|Publication number||US7605717 B2|
|Application number||US 11/500,865|
|Publication date||Oct 20, 2009|
|Priority date||Aug 8, 2006|
|Also published as||CA2596207A1, CA2596207C, US20080062005|
|Publication number||11500865, 500865, US 7605717 B2, US 7605717B2, US-B2-7605717, US7605717 B2, US7605717B2|
|Inventors||John A. Olson, Mark Lazar, Syed Mateen, Kelly Laughlin-Parker|
|Original Assignee||Badger Meter, Inc.|
|Export Citation||BiBTeX, EndNote, RefMan|
|Patent Citations (6), Referenced by (4), Classifications (15), Legal Events (2)|
|External Links: USPTO, USPTO Assignment, Espacenet|
This invention relates to automatic meter reading (AMR) systems, and in particular to utility meters using a radio transmitter for transmitting metering data signals to a radio receiver in a network for collecting utility metering data.
Cerny et al., U.S. Pat. No. 5,298,894, discloses a mobile automatic meter reading (AMR) system in which a utility meter transmitter receives pulses from a pulse transducer installed on a utility meter and transmits radio frequency (RF) meter data signals to an RF collection unit in a drive-by vehicle. In these mobile AMR systems, a vehicle or a person on foot with an RF collection unit (a walk-by collection system) can move through a neighborhood and collect a large number of readings per hour without entering any of the property of the customers.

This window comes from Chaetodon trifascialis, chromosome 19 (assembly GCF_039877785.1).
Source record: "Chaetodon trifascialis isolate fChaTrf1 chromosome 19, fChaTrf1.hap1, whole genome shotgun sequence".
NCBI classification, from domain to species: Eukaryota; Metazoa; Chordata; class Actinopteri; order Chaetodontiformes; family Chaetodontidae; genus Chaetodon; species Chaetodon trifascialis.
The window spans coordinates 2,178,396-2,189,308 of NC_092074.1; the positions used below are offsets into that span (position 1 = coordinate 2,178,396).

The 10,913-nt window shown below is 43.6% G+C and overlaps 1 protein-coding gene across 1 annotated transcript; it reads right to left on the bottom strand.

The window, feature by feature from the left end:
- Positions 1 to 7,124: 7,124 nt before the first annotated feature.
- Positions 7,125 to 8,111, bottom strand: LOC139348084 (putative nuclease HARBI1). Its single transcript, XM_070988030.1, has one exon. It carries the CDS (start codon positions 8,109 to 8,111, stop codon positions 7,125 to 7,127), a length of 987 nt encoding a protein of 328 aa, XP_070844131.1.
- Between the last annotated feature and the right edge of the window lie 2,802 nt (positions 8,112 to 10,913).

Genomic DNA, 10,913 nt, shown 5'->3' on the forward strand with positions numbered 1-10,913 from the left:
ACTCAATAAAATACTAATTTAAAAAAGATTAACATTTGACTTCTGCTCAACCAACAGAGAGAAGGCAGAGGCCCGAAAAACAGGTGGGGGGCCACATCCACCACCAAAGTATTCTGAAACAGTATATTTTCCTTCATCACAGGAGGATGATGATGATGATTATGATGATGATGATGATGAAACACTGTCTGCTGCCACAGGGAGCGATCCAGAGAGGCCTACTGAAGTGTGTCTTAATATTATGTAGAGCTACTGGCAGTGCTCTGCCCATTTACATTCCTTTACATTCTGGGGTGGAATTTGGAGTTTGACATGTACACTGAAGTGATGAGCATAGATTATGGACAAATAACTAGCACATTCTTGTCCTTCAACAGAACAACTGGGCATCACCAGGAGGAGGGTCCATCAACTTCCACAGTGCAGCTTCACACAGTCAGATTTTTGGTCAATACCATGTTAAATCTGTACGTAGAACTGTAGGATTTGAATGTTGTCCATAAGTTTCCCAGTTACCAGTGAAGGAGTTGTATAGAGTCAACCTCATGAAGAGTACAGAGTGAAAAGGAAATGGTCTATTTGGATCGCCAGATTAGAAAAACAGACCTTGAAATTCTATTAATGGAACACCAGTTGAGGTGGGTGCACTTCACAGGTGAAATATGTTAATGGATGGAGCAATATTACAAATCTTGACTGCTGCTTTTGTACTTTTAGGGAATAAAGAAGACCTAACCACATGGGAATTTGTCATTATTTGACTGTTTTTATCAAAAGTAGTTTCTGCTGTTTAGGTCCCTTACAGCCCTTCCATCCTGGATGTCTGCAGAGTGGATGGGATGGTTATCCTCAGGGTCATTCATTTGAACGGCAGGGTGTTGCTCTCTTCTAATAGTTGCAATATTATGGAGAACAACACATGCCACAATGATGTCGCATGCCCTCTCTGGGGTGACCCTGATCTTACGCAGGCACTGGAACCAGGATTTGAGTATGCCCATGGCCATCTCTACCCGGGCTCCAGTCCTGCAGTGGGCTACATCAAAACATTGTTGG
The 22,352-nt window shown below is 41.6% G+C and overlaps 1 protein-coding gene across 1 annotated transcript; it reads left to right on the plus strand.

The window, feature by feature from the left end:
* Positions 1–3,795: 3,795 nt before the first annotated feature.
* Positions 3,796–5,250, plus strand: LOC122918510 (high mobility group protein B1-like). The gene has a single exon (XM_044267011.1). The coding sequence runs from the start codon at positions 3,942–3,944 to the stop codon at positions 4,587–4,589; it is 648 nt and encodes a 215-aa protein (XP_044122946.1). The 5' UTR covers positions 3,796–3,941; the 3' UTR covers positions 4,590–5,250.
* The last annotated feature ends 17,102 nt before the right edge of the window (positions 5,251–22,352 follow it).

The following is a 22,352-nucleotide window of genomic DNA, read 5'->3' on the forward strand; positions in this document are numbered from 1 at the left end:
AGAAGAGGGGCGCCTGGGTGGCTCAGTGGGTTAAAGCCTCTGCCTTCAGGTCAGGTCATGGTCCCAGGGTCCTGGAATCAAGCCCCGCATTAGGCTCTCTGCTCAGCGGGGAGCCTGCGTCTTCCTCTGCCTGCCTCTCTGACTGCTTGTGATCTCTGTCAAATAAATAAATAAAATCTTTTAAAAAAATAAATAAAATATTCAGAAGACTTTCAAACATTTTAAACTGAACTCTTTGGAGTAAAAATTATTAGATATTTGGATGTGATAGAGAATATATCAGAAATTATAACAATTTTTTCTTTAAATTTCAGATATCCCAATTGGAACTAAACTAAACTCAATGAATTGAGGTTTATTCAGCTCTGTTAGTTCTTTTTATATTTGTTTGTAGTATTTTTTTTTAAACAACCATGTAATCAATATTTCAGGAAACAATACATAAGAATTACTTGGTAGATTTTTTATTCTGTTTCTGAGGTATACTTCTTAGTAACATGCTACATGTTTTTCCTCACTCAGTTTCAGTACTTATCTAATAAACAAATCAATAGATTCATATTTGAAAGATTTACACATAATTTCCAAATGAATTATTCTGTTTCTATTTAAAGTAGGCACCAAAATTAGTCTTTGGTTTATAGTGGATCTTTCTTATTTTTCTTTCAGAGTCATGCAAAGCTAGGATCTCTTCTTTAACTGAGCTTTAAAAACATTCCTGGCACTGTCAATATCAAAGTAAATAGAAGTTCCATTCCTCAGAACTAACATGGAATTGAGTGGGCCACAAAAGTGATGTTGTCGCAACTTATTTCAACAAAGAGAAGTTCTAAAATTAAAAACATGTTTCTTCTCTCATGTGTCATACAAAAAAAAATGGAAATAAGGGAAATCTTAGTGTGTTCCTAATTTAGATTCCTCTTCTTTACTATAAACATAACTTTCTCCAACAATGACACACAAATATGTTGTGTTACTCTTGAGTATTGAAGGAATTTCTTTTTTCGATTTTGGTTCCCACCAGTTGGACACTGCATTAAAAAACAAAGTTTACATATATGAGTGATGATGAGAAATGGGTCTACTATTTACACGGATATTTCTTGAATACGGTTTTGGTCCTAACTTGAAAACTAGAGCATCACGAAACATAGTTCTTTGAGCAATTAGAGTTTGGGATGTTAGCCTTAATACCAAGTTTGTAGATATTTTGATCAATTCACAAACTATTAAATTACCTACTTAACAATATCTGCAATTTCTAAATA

Gastouniotis et al., U.S. Pat. No. 4,940,976, discloses a communications network for transmitting data from a plurality of remote meters to a central station through a plurality of fixed receiving stations. In fixed receiver network systems today, the receiver units can be mounted on utility poles, inside of electric meters or in utility pedestals. In such systems, it is not necessary to provide people and equipment to travel through the areas where readings are to be collected. There are, however, other issues is locating receivers and providing other equipment, such as repeaters, to provide coverage of the entire geographic area being serviced.